Warning: this is one of those columns where I touch on a part of Finnish culture that is so important, so deeply a part of life that it's dangerous to ever question it or write about it.
However, according to Savon Sanomat, it's my job to write about these kinds of things, so I'll throw caution to the wind and just do it. Here goes.
It's about pulla, or more specifically, pulla guilt.
There is this funny myth in Finland about baking pulla. In it, a good Finnish mother has warm pulla waiting for her children when they come home from school every day. EVERY DAY.
Even more important than the pulla itself is its smell, which should be so amazing and so strong that, if the kids were walking home from school and a really bad fog came down and they couldn't see anything, they would be able to find their way home just by following the pulla smell.
Worse than that (and I have to say I can't decide whether this is offensive to women or just plain disgusting) but the mother should actually smell like pulla herself ALL THE TIME!
Some people call this picture 'how life used to be in the Good Old Days.' I call it a myth, because I can't figure out what the period of time was in Finland when this was common.
Would it be farm life in the 1950s? On dairy farms in the 50s, it sounds like the mothers were usually in the barn with the cows all day long. On other types of farms, were the women working on the farm or in other jobs?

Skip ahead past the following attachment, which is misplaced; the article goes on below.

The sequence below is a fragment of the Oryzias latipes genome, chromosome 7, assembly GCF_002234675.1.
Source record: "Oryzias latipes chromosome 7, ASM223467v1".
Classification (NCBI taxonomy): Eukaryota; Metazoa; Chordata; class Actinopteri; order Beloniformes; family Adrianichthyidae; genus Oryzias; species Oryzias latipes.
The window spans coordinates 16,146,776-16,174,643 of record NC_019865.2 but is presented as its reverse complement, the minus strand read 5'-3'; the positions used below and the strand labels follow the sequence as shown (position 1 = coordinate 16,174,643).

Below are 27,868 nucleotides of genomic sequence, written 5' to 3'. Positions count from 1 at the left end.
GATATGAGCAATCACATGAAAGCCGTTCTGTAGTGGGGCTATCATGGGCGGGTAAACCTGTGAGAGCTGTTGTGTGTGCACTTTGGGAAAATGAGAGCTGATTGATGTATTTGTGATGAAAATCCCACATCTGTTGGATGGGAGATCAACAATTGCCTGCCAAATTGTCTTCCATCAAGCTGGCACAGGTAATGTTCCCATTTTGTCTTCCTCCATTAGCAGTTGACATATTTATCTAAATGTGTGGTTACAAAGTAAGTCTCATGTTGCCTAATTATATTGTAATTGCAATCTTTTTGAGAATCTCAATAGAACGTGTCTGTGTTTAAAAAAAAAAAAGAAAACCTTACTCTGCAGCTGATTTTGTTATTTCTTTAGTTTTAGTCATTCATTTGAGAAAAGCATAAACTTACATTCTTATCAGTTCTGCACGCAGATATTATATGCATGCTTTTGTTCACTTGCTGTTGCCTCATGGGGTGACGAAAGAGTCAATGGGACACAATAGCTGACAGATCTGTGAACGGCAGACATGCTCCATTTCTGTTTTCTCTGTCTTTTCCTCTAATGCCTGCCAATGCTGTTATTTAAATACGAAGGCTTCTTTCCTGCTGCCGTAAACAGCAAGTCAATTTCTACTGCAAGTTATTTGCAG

I've always understood that after the wars everyone needed to work, including the women, and that they often had young girls in to help with children and house work.
Was it city life in the 60s and 70s when this pulla-after-school thing was common? People had just moved into cities and were working in factories, the women too.
Did they all get off of work early enough to go home and make pulla? Seems unlikely. So when was this myth born? Who were these fantasy mothers baking pulla all the time?
Don't get me wrong here, I have no problem with pulla. It's great stuff. I do have a problem with all that guilt being dumped on the women of Finland though.
Maybe we should take action ourselves to fight the myth? Here's a start: my list of really good reasons not to bake pulla today:
1. You don't have enough flour. Or butter or anything else.
2. The kids love baking pulla with Mummi. Why take those wonderful moments away from the kids and their grandmother? Leave it for them to do.
3. The more you bake pulla, the more they expect you to bake it.
4. You need to go on a diet, and in fact you're not the only one in the family that needs it. And now, the best reason of all NOT to bake pulla today:
5. If you keeping baking pulla all the time, your poor daughter will grow up thinking that the only way to live a good life is to bake pulla all the time. As an adult, she will also have pulla guilt. Fight the myth!
Vocabulary: Pulla: sweet buns, Guilt: syyllisyydentunto, Fog: sumu, Offensive: loukkaava, Dairy: maito
Kirjoittaja on kotoisin Indianasta Yhdysvalloista. Hän on asunut Suomessa vuodesta 1988 ja työskentelee asiakasratkaisujen suunnittelijana käännös- ja lokalisointialalla.